We recently gathered in a downtown St. Petersburg park for our first-ever Sunday Service. We were just coming off of our recent week-long Media Cleanse, so among other things, we talked about digital mindfulness and staying authentically connected to real people. Here’s a re-cap of what was presented.
his week, during the media cleanse, I ran into a fellow parent at school who asked me how it was going.
I told her it was going well, that we were not spending so much time on Facebook, and that my family was sitting down for meals and discovering more creative (and productive) ways to spend our time.
She told me that she had never spent much time on Facebook or Twitter, and that she’s never much been tempted by her computer as she spends most of her day trapped behind one at work. However, there was one thing she was definitely “addicted” to, and that was the Scrabble-inspired gaming app, Words with Friends.
As I drove to work in the deafening silence of the cleanse (my phone was in the backseat as I had chosen to eliminate iTunes and any music-streaming apps), I thought about what our friend had told me.
She was “addicted.”
While the newest gadget in the latest color might very well be a status symbol, it’s not our devices and screens that we’re addicted to. Owning the hardware might make us feel self-important, but it’s our interaction with the software that makes us feel good. Games like “Words with Friends” or “Draw Something” (the recent Pictionary knock-off) reward players with jangly sounds and bright colors when a goal is attained.
The reward center in your brain releases euphoria- and trust-inducing chemicals every time you are showered with a fountain of 8-bit golden coins, or are told that “you’ve got mail,” or that someone wants be your friend. And we all get excited when we see that little red notification that indicates someone either likes you or something you’ve said.
But, where are these reward centers being stimulated in real life?
Do you feel rewarded by receiving or spending money? How about when a plate of food is placed in front of you, or when you finish your meal? Are you rewarded by serving others, by sexual climax or by recognizing beauty in your environment or the faces of those around you?
How much of your behavior is controlled by these rewards, and are you listening to your body (“my stomach is full”) or your reward center (“I’d better clean my plate”) when you make important decisions?
What about our relationships? How many have we entered into because we expect or are seeking a reward? And conversely, do we withhold openness and trust in some relationships because we fear betrayal or abandonment? Was there ever a time that love was showered on us, only for it to be taken away?
Where did we learn to protect ourselves in this way? When were those circuits wired into our brain? And how different would our lives be if we relied not on other people, but on ourselves, to provide those rewards?
What if we looked at ourselves in the mirror every morning and affirmed that we are whole, and that we are strong? That we are beautiful, perfect manifestations of Spirit? What if all our friends did the same? Our neighbors? Our social network?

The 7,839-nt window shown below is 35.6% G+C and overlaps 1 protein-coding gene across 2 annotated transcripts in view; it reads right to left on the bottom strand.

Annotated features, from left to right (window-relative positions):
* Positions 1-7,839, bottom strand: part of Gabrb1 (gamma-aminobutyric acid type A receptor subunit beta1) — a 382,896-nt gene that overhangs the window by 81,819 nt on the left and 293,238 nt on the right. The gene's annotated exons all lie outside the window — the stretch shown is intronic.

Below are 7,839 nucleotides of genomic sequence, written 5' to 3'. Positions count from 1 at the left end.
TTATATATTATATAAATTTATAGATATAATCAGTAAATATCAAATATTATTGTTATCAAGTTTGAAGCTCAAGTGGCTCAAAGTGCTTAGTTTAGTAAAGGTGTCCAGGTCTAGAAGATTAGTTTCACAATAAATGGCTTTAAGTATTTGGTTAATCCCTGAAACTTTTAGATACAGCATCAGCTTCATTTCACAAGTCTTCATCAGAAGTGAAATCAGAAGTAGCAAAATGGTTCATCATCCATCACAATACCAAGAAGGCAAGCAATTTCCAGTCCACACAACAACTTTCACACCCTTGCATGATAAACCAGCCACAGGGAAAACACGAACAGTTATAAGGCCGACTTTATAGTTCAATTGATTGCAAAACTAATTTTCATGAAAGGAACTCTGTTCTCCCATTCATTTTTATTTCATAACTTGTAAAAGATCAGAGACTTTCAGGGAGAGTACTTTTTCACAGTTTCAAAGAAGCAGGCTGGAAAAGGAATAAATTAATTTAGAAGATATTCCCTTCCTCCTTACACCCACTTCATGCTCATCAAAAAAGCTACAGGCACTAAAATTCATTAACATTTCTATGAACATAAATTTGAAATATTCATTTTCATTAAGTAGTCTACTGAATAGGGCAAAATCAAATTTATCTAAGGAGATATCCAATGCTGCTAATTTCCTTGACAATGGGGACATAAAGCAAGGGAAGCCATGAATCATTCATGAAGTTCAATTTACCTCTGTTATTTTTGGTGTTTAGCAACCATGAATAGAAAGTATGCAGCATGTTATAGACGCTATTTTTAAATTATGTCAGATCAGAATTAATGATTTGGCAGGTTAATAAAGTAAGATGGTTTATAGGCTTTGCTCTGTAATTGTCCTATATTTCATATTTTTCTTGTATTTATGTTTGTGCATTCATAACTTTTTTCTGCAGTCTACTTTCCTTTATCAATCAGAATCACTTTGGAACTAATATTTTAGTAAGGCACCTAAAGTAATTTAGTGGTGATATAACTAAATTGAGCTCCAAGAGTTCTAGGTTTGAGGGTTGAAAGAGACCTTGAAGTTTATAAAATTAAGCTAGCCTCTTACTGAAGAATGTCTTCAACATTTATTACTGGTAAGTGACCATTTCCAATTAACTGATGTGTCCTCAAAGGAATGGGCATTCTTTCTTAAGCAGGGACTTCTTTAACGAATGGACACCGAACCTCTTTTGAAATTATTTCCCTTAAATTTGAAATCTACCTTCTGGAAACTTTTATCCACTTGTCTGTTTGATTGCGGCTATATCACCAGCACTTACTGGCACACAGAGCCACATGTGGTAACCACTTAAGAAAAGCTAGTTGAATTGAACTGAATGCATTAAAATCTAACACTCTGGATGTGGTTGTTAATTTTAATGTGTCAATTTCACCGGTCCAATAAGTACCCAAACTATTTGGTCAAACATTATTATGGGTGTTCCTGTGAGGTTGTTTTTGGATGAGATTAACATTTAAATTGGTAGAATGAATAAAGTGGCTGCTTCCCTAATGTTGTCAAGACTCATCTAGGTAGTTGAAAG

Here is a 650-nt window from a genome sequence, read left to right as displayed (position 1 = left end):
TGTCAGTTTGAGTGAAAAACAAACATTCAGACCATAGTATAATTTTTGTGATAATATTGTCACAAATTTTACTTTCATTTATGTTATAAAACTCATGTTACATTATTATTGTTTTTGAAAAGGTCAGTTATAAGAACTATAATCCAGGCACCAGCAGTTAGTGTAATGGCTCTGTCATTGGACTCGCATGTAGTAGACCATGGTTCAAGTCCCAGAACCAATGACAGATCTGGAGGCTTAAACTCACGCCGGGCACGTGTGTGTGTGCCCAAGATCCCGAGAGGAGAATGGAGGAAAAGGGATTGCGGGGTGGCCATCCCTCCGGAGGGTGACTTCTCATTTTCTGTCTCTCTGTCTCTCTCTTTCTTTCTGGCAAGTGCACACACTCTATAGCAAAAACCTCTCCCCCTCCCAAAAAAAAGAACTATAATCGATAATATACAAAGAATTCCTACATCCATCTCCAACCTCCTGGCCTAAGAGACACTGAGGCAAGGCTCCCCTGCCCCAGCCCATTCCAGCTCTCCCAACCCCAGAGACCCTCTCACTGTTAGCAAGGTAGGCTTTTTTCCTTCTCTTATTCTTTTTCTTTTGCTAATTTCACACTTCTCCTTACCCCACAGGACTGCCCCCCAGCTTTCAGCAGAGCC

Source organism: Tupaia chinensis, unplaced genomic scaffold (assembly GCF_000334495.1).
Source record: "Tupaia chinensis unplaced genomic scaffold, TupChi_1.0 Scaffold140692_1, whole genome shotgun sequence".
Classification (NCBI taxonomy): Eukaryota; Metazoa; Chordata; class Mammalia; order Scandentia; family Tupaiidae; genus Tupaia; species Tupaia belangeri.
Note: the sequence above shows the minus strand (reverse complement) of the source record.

Coming off the social media cleanse, it’s important to be aware of the distinction between your network and your community. And it’s important to be aware of toxicity levels in both. Your network may have originally been seeded by actual friends – people you know well and see often. But, it’s inevitably grown to include coworkers, acquaintances, and distant family members who may choke your news feed with negativity, emotional triggers, or inflammatory political and religious opinions.
You will need to decide what to keep (“I affirm this for myself”) and what to discard (“I deny that this person or idea has power over me.”). If it’s toxic, and there is no saving it, or it’s simply distracting, consider pulling it like a weed. It shouldn’t matter if this person is related by blood. Hide their posts or unfriend them. You can still see them at Thanksgiving, give them a big hug and tell them how much you love them and hold the best possible things for them. If the relationship has promise, manage it as you would a sickly branch. Prop a stick under it or truss it up with some rope by sending them a private message or better yet, picking up the phone.
Our purpose should be to tend to our (virtual) social networks and our (tangible) communities as we would a garden, cultivating real friends and relationships as we would grow real food – the kind we would put on our dinner table to feed our families.
Furthermore, let’s continue to be mindful and create meaning around our everyday activities. This practice is what deepens our relationship to Spirit-in-Action. We can choose to sit with our families and eat passively in front of the TV or we can choose to sit around a dining table, facing each other, sharing in conversation and laughter, and say a blessing before each meal. Showing gratitude for the food itself – and the hands that harvested and prepared it – is simple (“Thank you for this meal” is good enough).
We can choose to gather in the park, letting the kids play for a bit while we fiddle with our phones, and then say goodbye. Or we can choose to picnic in the park to share a meal and a story, to establish connections of trust and open communication with our friends, family and tribe.
The former is good enough. The latter is the best that we can do.